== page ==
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By Gary Evans, Medical Writer
Influenza activity is higher than normal thus far this season, and most cases are being caused by a virus that may be ill matched to the vaccine, the Centers for Disease Control and Prevention reports.
“Influenza A (H3N2) viruses were most commonly reported during week 48 – the week ending December 2, 2017 – and have been the predominant virus so far this season,” the CDC reported. "Of the 347 influenza A viruses that were subtyped, 314 (90.5%) were H3N2 viruses and 33 (9.5%) were (H1N1) pdm09 viruses.
Based on the flu season in Australia, which used the same vaccine now recommended in the United States, immunization may only afford scant protection against H3N2, says Anthony Fauci, MD, director of the NIH National Institute of Allergy and Infectious Diseases (NIAID).
“Since we are using the same vaccine that was used in Australia and it looks like the virus now is similar to the virus that was circulating in Australia, it is likely – not definite, but likely – that we will have a rough season with influenza,” he says. “Whether [the vaccine] is going to be 10% effective – or 15%, 20% or 5% – it is very difficult to put an exact number on it. But the one thing that we do know is that the vaccine that was grown in eggs is a bit of a mismatch with the circulating virus.”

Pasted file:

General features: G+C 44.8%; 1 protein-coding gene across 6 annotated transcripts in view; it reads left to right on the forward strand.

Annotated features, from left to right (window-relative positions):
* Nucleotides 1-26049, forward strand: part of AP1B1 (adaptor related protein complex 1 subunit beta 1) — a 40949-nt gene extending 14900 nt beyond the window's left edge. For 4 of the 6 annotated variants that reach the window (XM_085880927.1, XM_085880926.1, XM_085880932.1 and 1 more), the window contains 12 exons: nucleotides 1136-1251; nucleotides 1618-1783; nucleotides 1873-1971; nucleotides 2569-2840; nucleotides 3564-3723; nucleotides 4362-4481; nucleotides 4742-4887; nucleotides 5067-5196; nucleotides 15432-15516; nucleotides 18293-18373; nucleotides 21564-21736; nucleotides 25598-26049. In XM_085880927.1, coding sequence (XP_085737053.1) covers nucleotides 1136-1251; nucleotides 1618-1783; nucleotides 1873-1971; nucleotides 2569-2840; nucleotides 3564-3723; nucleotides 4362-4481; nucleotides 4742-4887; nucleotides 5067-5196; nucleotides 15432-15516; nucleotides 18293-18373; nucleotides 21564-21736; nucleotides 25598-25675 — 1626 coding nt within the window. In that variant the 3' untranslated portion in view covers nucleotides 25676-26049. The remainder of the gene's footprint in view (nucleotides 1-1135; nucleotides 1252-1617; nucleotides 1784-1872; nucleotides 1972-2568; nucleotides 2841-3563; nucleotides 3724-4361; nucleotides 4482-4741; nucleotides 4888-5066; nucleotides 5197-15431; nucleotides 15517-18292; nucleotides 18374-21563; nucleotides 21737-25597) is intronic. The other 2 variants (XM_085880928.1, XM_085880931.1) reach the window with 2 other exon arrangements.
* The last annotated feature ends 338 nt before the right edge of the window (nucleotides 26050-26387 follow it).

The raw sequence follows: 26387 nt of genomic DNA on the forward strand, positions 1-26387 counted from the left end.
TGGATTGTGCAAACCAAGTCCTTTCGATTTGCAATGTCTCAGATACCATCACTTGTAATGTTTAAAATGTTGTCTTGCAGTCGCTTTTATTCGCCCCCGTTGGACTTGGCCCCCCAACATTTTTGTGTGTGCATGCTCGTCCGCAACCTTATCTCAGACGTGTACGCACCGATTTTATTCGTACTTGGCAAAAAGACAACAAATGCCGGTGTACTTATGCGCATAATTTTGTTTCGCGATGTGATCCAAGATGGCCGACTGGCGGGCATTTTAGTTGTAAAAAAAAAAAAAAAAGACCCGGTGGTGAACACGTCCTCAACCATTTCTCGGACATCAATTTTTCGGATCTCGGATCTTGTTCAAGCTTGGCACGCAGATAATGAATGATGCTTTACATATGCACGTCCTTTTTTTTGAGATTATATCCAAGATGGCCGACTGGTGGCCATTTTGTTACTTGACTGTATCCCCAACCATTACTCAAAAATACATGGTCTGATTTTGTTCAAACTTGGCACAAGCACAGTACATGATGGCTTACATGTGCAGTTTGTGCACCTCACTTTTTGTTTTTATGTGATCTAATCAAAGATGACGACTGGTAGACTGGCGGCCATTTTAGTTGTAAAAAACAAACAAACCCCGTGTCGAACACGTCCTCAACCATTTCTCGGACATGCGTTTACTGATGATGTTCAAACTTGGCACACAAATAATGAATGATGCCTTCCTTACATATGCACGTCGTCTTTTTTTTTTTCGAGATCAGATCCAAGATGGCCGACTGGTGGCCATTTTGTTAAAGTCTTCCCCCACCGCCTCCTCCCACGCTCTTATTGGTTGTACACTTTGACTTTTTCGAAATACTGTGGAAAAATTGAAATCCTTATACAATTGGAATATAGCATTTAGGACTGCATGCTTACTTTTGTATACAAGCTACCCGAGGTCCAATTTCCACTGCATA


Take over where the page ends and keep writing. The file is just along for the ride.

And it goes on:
That said, flu immunization is still strongly recommended to protect against other circulating strains and gain as much immunity as possible to the H3N2 strain. As the old adage notes, even a partially effective flu shot can keep you out of the hospital or the morgue.
For more on this story, see the January 2018 issue of Hospital Infection Control & Prevention.